© FAO/ Alessandra Benedetti
 

Kenya

 

Kenya was selected for one of the case study countries because improving access to seeds and varieties and maintaining local diversity are important issues in the current agricultural development and biodiversity strategies of the country. The research results will provide the necessary evidence to overcome serious deficiencies in existing seed policies that work against the best interest of marginalized small-scale farmers in semi-arid areas of Kenya. The choice of study area (Eastern Province) and crop (pigeonpea) was made because existing seed policies emphasizing maize cultivation have led to a shift away from well-adapted dryland crops with significant levels of local diversity. These policies resulted in increased levels of food insecurity as well as in reduction of on-farm genetic diversity conservation. This situation is likely to become more acute as climate change leads to increased climatic variability, and one of the few immediate options available to small-scale farmers is to use the local crops and varieties that are better adapted to such environments.

This project was implemented by the International Crops Research Institute for the Semi-Arid Tropics (ICRISAT).

Crop Selected

Pigeonpea, one of ICRISAT’s research mandate crops, is an important well adapted food and cash crop for households of semi-arid eastern Kenya. Virtually all farmers in semi-arid eastern Kenya grow pigeonpea in inter-crop with maize, the main cereal staple, or sorghum or millets. Green pigeonpea has high protein and provides dietary protein to majority of farm households while dry pigeonpea, besides being a major cash earner for farm families, is an important food legume especially after drought when other staples like maize and beans have failed. Furthermore, pigeonpea plant fixes nitrogen and, through leaf fall, adds large amount of organic matter to the poor soils of eastern Kenya as well as providing fencing material and fire wood. Farmers depend on the informal seed markets for seed of the drought tolerant open pollinated crop. Semi-arid districts of Eastern Kenya account for over 90% of pigeonpea production in Kenya and Makueni District, the site of the seed markets study, is a major centre of diversity of pigeonpea in eastern Kenya.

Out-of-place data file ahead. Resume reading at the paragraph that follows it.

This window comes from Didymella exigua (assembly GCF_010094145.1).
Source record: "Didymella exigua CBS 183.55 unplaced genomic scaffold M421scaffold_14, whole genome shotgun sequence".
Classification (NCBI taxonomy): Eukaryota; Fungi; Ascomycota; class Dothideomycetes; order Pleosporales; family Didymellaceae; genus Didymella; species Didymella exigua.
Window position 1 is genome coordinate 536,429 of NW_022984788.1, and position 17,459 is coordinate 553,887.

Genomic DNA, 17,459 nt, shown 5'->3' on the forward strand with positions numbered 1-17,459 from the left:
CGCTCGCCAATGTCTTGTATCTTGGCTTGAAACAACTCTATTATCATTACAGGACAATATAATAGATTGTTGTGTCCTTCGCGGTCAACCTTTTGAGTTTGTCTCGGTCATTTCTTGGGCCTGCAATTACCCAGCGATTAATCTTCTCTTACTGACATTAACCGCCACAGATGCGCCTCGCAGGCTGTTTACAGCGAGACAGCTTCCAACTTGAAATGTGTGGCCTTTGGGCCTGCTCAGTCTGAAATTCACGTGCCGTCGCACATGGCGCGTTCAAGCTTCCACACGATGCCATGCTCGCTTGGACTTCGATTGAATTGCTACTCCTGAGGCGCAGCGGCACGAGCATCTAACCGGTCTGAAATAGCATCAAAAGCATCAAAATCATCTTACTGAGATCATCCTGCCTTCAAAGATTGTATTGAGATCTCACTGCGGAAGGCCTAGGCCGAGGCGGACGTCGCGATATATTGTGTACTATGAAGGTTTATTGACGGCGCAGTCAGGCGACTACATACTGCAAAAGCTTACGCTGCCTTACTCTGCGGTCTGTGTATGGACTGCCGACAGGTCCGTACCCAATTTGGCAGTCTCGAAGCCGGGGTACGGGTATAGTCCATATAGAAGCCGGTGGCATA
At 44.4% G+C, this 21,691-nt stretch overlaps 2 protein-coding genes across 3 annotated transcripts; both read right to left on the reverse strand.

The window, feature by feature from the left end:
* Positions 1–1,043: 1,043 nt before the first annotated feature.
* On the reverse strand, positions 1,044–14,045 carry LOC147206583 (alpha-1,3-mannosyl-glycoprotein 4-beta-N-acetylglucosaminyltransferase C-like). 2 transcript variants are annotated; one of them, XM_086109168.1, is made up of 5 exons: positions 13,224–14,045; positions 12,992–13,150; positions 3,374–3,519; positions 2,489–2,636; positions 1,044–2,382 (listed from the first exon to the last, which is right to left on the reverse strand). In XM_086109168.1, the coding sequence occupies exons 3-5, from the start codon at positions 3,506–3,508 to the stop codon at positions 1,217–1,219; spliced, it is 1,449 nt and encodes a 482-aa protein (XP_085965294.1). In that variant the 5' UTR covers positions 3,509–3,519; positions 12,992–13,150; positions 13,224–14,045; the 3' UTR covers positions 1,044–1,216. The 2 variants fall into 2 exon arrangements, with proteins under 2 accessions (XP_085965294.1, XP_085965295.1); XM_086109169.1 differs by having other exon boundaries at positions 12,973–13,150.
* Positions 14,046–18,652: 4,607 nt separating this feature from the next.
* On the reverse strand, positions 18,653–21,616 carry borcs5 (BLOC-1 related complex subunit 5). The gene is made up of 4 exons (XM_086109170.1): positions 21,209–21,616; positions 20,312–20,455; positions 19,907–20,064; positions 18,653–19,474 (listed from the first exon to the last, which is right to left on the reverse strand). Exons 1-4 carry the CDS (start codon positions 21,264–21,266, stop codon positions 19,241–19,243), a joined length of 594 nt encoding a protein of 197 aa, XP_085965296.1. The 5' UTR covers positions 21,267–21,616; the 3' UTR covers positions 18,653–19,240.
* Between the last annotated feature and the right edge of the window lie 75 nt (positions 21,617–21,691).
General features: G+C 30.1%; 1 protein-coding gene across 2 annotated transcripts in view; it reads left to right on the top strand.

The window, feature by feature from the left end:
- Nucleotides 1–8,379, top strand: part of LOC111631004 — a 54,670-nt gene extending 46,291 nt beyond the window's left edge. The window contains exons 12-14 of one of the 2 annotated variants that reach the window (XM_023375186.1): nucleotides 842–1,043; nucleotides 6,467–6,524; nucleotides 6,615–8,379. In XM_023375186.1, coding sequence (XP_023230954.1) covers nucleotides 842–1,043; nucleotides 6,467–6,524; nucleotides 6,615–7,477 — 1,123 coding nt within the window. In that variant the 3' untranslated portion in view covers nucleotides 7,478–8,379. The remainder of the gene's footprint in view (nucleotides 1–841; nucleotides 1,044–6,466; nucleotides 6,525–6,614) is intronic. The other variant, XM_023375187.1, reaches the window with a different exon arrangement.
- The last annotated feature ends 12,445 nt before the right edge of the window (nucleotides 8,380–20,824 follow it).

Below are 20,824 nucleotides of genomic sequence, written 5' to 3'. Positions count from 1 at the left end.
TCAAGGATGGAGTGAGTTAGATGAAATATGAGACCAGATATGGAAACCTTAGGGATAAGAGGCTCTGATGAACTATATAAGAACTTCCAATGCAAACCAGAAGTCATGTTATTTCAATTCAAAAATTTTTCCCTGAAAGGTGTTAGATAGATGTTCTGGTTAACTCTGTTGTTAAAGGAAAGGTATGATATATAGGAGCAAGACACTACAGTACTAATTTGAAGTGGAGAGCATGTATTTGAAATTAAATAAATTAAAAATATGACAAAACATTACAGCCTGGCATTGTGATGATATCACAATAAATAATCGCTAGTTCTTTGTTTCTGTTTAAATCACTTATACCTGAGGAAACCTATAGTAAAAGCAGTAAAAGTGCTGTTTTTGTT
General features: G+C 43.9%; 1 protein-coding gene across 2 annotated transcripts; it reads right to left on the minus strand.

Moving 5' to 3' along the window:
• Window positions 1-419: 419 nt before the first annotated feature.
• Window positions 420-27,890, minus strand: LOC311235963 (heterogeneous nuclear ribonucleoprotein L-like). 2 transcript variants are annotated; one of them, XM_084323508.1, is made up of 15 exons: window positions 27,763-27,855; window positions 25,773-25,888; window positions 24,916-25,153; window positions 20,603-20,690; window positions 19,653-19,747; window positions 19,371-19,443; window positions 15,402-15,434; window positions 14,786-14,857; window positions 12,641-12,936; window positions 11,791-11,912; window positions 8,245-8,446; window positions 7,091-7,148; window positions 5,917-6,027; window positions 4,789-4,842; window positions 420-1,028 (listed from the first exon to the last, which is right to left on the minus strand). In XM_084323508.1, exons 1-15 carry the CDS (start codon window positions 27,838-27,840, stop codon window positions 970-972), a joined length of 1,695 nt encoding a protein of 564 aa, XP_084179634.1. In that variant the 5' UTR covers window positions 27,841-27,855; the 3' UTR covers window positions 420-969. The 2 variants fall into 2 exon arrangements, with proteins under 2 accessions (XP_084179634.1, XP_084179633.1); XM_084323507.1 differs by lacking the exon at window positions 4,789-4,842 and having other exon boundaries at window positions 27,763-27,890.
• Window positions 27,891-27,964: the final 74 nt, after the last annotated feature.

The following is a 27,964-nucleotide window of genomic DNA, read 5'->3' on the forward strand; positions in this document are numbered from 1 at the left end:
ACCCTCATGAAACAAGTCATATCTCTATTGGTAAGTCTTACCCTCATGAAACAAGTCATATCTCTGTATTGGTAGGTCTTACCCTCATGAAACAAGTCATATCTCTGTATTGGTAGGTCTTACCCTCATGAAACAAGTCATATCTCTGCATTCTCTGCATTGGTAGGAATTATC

Project site

Kenya’s 2/3 of 573,000 sq km of geographical area is classified as semi arid receiving between 500-800 mm of rain. The location of the study in semi-arid eastern Kenya, which is inhabited by over 3 million people living in the districts of Machakos, Makueni, Kitui, Mwingi, Mbeere and Tharaka, depends on informal seed system from own saved sources and local markets as sources of seed for crop production. High frequency of drought which occurs 2 out of 5 seasons increases the level of farmer participation in local seed markets due to low supply of own saved seed sources on-farm. Furthermore although there are over 53 registered seed companies in Kenya, most of them have shown little or no interest in production and marketing of seed major dryland crops due fluctuating and low demand of certified seed of these crops. Due to frequent droughts and endemic seed access problems several relief seed interventions have also been tried by the government, NGOs and IARCs to improve seed supply and food security. Nevertheless seed access problems, food insecurity and poverty still persist.

Activities

As the first project activity a reconnaissance survey of local seed markets in semi-arid eastern Kenya was conducted, followed by Focus group discussions with key informants in Makueni and Kitui Districts. Afterwards pigeonpea value chain analysis was completed. The market surveys were conducted to elicit information regarding various stakeholders (160 traders in total) in the seed and grain value chain in 8 major market-sheds in the Makueni district. This was followed by a detailed, farm-household surveys conducted in 4 major pigeonpea growing divisions, covering 400 farmers during August-September, 2007.

A detailed agro-morphometric characterization (over 250 seed samples) work was also carried out in two field locations (Kibhaco and KDM ) from the seed samples collected at the farm-household and market levels in order to understand the diversity levels provided by farm and markets for pigeon pea in the study region. 

Outputs